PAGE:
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U.S. Losing Its Grip On Elite Higher Education, Rankings Show

Forbes – Nick Morrison

“New university rankings published today show that the U.S. is losing its grip on the global elite higher education market. While the U.S. still retains the top spot, in the form of California Institute of Technology, it now has fewer universities in both the top 10 and the top 100. And the seemingly unstoppable rise of China and the Far East appears to have come to a halt – at least temporarily…And instead it is Europe, a continent wracked by internal strife and seemingly a busted flush, that appears to be undergoing something of a resurgence. The rankings are based on 13 performance indicators, covering teaching, research, citations, international outlook and industry income. And they make sobering reading for nations that had taken their traditional dominance for granted.”(more)

Learning a foreign language a ‘must’ in Europe, not so in America

The Pew Research Center – Kat Devlin

“A popular stereotype of Americans traveling abroad is the tourist who is at a loss when it comes to coping with any language other than English. Fair or not, the fact is that while the U.S. does not have a national requirement for students to learn a foreign language in school, the typical European pupil must study multiple languages in the classroom before becoming a teen. Studying a second foreign language for at least one year is compulsory in more than 20 European countries. In most European countries, students begin studying their first foreign language as a compulsory school subject between the ages of 6 and 9, according to a 2012 report from Eurostat, the statistics arm of the European Commission. This varies by country and sometimes within a country, with the German-speaking Community of Belgium – one of the three federal communities of Belgium– starting its 3-year-olds on a foreign language, but parts of the United Kingdom (excluding Scotland) waiting until age 11.”(more)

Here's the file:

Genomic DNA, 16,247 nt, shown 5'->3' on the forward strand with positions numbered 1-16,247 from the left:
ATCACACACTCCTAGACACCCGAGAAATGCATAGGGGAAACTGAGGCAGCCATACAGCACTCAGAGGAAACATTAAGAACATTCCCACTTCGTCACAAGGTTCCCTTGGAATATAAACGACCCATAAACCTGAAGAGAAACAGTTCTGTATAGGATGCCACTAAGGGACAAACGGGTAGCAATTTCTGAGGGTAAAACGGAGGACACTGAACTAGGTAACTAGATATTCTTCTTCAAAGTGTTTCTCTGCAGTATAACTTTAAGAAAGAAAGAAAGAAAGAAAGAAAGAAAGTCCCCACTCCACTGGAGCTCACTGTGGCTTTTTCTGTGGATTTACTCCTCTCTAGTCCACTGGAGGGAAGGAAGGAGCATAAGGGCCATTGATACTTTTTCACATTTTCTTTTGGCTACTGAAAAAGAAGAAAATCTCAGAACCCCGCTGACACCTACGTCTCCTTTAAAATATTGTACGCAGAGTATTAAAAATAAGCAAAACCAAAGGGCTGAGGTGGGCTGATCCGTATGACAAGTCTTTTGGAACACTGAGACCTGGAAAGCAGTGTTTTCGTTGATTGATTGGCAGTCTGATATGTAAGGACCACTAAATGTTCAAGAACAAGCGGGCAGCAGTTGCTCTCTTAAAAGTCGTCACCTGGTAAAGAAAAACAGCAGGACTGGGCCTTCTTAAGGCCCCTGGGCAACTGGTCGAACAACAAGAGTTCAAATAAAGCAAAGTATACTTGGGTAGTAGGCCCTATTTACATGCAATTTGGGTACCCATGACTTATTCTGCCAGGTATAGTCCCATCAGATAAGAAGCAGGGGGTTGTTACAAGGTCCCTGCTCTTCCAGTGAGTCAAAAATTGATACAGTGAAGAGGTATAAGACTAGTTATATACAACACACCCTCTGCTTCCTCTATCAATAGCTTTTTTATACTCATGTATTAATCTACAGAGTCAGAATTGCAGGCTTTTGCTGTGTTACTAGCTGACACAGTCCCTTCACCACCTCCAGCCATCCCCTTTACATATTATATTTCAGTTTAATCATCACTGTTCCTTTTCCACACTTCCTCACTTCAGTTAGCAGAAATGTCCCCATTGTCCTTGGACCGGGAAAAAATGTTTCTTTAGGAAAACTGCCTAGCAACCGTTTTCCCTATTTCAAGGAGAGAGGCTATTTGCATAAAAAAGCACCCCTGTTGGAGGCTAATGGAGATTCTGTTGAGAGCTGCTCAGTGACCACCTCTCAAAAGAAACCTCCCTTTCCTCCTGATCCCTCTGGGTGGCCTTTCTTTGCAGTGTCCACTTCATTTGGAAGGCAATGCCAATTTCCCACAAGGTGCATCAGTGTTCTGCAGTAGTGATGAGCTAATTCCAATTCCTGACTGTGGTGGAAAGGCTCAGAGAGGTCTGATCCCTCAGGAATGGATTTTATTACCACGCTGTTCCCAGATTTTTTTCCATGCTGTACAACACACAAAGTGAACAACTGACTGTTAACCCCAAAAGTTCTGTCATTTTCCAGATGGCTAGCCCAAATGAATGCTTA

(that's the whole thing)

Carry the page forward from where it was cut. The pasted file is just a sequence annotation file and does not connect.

School-wide prevention program lowers teen suicide risk

Reuters – Madeline Kennedy

“(Reuters Health) – After a school-based prevention program, European teenagers were about half as likely to attempt suicide or to feel suicidal, a new study shows. Danuta Wasserman, a professor of psychiatry at the Karolinska Institute in Sweden, said the program was likely successful because students “felt that the power of mastering their feelings, coping with stress and choosing solutions was in their hands and not decided or forced by adults.” Suicide is the third leading cause of death between the ages of 10 and 24, according to the U.S. Centers for Disease Control and Prevention (CDC). Suicide attempts are even more common, with some research suggesting that 4 to 8 percent of high school students try to kill themselves each year, the CDC says.”(more)

The American Dream Is Leaving America

The New York Times – Nicholas Kristof

“THE best escalator to opportunity in America is education. But a new study underscores that the escalator is broken. We expect each generation to do better, but, currently, more young American men have less education (29 percent) than their parents than have more education (20 percent).” (more)

September 26 is European Day of Languages – Staff Writer

“The European Day of Languages is 26 September, as proclaimed by the Council of Europe…The general objectives of the European Day of Languages are to: alert the public to the importance of language learning and diversify the range of languages learned in order to increase plurilingualism and intercultural understanding; promote the rich linguistic and cultural diversity…” (more)